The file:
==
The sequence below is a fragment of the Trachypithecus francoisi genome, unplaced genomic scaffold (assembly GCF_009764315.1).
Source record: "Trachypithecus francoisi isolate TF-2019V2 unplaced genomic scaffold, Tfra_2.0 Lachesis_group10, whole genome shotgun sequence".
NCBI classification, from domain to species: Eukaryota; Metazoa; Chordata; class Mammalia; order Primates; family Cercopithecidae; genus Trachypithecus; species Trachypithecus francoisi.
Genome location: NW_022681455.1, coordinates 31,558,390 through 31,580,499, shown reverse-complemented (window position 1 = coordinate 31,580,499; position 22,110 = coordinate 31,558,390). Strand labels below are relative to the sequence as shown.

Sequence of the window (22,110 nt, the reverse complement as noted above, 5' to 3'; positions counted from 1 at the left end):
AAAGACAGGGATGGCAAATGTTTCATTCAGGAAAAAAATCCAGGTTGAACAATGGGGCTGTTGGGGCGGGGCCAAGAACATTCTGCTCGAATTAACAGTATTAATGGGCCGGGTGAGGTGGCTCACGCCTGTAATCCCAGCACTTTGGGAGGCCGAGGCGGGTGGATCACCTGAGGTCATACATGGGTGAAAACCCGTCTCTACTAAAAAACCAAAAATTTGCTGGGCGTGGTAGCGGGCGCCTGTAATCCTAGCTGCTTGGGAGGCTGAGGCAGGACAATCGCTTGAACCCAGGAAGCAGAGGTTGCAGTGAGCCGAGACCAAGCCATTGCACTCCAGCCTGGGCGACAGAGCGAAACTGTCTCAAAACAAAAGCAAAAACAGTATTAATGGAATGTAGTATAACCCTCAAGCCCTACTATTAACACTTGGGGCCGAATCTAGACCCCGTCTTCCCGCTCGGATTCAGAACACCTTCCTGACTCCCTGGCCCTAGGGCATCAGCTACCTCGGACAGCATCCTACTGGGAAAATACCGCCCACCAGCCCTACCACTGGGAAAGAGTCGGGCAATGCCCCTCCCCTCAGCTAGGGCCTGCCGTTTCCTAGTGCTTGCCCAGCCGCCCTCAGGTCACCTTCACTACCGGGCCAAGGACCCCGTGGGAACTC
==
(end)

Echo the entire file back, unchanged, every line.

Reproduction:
The sequence below is a fragment of the Trachypithecus francoisi genome, unplaced genomic scaffold (assembly GCF_009764315.1).
Source record: "Trachypithecus francoisi isolate TF-2019V2 unplaced genomic scaffold, Tfra_2.0 Lachesis_group10, whole genome shotgun sequence".
NCBI classification, from domain to species: Eukaryota; Metazoa; Chordata; class Mammalia; order Primates; family Cercopithecidae; genus Trachypithecus; species Trachypithecus francoisi.
Genome location: NW_022681455.1, coordinates 31,558,390 through 31,580,499, shown reverse-complemented (window position 1 = coordinate 31,580,499; position 22,110 = coordinate 31,558,390). Strand labels below are relative to the sequence as shown.

Sequence of the window (22,110 nt, the reverse complement as noted above, 5' to 3'; positions counted from 1 at the left end):
AAAGACAGGGATGGCAAATGTTTCATTCAGGAAAAAAATCCAGGTTGAACAATGGGGCTGTTGGGGCGGGGCCAAGAACATTCTGCTCGAATTAACAGTATTAATGGGCCGGGTGAGGTGGCTCACGCCTGTAATCCCAGCACTTTGGGAGGCCGAGGCGGGTGGATCACCTGAGGTCATACATGGGTGAAAACCCGTCTCTACTAAAAAACCAAAAATTTGCTGGGCGTGGTAGCGGGCGCCTGTAATCCTAGCTGCTTGGGAGGCTGAGGCAGGACAATCGCTTGAACCCAGGAAGCAGAGGTTGCAGTGAGCCGAGACCAAGCCATTGCACTCCAGCCTGGGCGACAGAGCGAAACTGTCTCAAAACAAAAGCAAAAACAGTATTAATGGAATGTAGTATAACCCTCAAGCCCTACTATTAACACTTGGGGCCGAATCTAGACCCCGTCTTCCCGCTCGGATTCAGAACACCTTCCTGACTCCCTGGCCCTAGGGCATCAGCTACCTCGGACAGCATCCTACTGGGAAAATACCGCCCACCAGCCCTACCACTGGGAAAGAGTCGGGCAATGCCCCTCCCCTCAGCTAGGGCCTGCCGTTTCCTAGTGCTTGCCCAGCCGCCCTCAGGTCACCTTCACTACCGGGCCAAGGACCCCGTGGGAACTC